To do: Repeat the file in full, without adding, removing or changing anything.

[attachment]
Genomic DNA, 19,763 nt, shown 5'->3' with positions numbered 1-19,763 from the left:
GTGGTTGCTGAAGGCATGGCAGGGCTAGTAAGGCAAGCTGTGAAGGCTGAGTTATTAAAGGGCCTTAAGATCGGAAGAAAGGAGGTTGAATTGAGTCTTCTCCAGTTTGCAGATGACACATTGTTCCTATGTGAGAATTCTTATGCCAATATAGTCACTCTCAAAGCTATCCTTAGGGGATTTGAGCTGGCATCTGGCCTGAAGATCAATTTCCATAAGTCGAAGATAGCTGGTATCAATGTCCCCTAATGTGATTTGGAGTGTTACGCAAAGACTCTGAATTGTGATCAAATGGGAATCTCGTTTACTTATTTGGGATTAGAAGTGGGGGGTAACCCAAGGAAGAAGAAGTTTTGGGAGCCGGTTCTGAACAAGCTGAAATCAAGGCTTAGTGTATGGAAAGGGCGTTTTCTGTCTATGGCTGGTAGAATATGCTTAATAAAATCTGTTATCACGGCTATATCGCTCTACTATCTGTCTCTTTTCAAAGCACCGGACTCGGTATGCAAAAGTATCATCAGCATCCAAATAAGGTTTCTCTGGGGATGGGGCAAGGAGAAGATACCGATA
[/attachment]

Genomic DNA, 19,763 nt, shown 5'->3' with positions numbered 1-19,763 from the left:
GTGGTTGCTGAAGGCATGGCAGGGCTAGTAAGGCAAGCTGTGAAGGCTGAGTTATTAAAGGGCCTTAAGATCGGAAGAAAGGAGGTTGAATTGAGTCTTCTCCAGTTTGCAGATGACACATTGTTCCTATGTGAGAATTCTTATGCCAATATAGTCACTCTCAAAGCTATCCTTAGGGGATTTGAGCTGGCATCTGGCCTGAAGATCAATTTCCATAAGTCGAAGATAGCTGGTATCAATGTCCCCTAATGTGATTTGGAGTGTTACGCAAAGACTCTGAATTGTGATCAAATGGGAATCTCGTTTACTTATTTGGGATTAGAAGTGGGGGGTAACCCAAGGAAGAAGAAGTTTTGGGAGCCGGTTCTGAACAAGCTGAAATCAAGGCTTAGTGTATGGAAAGGGCGTTTTCTGTCTATGGCTGGTAGAATATGCTTAATAAAATCTGTTATCACGGCTATATCGCTCTACTATCTGTCTCTTTTCAAAGCACCGGACTCGGTATGCAAAAGTATCATCAGCATCCAAATAAGGTTTCTCTGGGGATGGGGCAAGGAGAAGATACCGATA